Rick Burin’s review published on Letterboxd:
Documentary maker Barbara Kopple lived with coal miners’ families for a year in order to make this startling, far-reaching film, which uses a desperate localised strike – called by workers seeking union recognition – to examine the way America treats its poor. Alongside vivid footage of a conflict spiralling out of control, she examines corruption and compromise within the union, the duplicity and heartlessness of the coal companies, and the impossible odds stacked against the workers, in the shape of a police force, legislature and judiciary all conspiring to keep them under foot.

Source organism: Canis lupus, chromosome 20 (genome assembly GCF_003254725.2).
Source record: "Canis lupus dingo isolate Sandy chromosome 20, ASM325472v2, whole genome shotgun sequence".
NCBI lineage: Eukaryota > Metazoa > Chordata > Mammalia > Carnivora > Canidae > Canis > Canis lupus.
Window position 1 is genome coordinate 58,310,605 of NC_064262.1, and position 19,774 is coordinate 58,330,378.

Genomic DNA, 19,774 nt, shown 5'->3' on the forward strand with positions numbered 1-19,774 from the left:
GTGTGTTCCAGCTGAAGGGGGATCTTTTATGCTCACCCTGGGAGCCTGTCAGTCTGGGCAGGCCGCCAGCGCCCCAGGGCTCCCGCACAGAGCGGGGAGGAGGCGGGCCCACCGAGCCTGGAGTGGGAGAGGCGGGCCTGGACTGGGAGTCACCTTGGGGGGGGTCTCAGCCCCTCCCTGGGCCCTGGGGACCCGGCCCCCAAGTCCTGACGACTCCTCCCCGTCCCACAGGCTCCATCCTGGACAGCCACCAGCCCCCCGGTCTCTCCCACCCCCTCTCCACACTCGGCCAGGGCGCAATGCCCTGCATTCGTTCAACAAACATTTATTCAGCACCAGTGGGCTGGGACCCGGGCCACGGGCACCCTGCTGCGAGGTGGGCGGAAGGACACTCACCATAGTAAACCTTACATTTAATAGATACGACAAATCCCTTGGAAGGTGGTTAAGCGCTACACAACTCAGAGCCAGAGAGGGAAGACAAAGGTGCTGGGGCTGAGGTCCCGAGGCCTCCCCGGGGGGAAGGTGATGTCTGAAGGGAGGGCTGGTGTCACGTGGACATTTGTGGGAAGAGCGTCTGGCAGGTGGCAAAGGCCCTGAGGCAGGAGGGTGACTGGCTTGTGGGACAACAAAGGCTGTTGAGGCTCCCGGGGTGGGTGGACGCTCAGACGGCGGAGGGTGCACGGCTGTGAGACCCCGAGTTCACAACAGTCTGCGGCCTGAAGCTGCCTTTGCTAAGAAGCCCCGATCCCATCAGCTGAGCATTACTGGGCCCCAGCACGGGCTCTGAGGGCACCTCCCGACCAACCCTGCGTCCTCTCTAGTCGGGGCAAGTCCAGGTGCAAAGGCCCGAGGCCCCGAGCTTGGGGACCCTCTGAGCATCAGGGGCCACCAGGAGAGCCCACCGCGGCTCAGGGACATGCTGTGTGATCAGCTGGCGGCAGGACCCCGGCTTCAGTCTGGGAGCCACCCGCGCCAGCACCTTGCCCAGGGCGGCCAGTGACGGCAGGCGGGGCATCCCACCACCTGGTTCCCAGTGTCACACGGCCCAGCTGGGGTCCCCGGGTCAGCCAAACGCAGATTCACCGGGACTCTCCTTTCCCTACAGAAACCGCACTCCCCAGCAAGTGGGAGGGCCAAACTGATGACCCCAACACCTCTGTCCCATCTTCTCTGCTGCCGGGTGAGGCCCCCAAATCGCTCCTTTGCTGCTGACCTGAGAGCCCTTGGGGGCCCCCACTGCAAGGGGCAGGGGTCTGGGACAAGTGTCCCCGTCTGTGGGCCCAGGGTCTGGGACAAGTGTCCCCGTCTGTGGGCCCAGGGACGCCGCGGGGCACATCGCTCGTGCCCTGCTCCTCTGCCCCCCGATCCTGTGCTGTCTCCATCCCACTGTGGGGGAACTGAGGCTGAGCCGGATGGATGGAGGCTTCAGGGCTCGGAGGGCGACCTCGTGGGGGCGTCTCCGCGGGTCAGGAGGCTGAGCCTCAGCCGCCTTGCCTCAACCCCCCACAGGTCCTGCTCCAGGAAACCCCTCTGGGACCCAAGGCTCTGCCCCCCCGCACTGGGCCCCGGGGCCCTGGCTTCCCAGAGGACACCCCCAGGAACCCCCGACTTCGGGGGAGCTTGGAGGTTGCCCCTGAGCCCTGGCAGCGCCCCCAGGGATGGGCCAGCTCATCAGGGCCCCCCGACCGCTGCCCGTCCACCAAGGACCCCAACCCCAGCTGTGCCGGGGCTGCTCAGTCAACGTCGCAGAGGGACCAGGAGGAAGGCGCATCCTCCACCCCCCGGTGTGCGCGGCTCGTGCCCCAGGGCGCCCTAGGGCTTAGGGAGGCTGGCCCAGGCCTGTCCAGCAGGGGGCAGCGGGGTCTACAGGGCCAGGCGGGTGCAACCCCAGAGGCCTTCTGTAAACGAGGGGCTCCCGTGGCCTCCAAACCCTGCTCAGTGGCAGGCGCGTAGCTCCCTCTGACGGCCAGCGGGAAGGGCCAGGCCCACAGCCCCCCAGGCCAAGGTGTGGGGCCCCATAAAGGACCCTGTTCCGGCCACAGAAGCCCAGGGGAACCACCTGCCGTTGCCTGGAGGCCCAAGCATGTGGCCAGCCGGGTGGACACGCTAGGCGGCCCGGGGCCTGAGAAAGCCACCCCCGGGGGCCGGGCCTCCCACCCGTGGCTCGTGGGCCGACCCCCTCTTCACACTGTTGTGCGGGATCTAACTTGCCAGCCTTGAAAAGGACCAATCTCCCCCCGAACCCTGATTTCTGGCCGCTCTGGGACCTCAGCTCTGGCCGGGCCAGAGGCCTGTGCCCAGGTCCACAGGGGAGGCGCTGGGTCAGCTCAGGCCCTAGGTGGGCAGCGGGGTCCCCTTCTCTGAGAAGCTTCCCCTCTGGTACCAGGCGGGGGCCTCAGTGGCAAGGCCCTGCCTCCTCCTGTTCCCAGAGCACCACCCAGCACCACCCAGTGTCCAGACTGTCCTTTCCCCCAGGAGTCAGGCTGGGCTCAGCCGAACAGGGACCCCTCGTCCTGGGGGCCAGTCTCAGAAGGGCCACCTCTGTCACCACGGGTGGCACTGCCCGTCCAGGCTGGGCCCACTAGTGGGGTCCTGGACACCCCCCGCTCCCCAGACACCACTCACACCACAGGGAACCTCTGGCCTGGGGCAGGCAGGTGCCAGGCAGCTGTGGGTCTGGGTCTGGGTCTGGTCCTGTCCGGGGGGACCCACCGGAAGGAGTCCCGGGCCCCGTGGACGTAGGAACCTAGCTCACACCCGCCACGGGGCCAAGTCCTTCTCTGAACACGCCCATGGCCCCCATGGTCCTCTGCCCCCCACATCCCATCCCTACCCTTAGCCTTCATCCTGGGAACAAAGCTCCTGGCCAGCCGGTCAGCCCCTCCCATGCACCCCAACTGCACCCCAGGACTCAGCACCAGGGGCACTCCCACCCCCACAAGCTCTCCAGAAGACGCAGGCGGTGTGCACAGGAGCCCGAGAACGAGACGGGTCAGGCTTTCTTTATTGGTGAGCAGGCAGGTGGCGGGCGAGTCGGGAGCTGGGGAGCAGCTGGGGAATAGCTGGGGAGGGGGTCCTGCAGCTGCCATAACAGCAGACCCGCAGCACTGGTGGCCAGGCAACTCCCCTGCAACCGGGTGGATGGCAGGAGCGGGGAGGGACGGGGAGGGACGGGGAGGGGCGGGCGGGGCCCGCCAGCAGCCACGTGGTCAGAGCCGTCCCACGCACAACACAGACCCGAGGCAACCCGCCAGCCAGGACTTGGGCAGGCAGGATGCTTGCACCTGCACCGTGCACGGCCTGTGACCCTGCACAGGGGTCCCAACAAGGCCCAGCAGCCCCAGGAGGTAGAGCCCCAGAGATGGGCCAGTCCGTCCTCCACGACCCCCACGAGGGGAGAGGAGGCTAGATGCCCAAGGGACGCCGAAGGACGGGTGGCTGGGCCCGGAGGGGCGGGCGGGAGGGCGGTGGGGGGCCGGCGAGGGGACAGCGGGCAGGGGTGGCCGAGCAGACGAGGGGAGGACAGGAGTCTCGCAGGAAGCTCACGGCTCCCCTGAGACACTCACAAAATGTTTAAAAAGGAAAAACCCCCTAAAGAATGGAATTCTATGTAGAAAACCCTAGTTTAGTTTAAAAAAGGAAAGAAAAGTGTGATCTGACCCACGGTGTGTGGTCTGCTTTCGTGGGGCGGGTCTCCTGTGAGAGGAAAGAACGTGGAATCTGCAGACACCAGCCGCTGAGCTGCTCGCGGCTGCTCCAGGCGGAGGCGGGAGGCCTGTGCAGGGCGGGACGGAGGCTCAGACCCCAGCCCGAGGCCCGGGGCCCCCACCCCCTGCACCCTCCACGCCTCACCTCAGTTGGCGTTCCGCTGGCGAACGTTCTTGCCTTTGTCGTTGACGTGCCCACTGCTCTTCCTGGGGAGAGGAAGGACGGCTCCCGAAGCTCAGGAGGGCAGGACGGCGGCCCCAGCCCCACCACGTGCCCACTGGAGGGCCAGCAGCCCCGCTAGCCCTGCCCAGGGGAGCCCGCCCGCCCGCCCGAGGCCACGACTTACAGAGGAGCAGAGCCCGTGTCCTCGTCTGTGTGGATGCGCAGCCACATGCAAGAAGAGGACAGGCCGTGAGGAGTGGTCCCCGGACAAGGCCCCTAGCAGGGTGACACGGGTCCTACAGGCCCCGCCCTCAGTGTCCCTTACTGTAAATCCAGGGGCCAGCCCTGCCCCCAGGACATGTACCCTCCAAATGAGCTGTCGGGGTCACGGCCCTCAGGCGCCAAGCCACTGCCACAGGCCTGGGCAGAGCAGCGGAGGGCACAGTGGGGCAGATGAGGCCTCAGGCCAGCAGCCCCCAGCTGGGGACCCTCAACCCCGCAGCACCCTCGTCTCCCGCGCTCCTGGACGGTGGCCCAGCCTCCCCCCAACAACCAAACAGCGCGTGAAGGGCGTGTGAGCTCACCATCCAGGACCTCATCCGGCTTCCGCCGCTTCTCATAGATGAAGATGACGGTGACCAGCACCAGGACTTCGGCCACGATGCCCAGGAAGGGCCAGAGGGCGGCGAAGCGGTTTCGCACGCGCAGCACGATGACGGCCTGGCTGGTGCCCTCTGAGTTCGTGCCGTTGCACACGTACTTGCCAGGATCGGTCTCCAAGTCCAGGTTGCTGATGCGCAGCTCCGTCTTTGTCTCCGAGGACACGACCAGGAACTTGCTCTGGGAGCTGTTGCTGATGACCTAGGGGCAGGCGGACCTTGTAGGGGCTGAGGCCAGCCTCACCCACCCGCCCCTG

Impassioned, committed but also willing to acknowledge the complexities of the situation and the personal shortcomings of some campaigners, it’s ultimately a valuable, inspiring and upsetting film, a hymn to the virtues of authentic unionisation, when America still had such a thing. For an outside observer, it also highlights just how damaging US firearms laws are in a situation like this, making the escalation from placid to dangerous all the steeper – and infinitely more destructive. And Kooper soundtracks the whole thing with a succession of beguiling, soot-choked renditions of bluegrass songs about mining, some done professionally, others sung with an overpowering intensity by minor players in the film.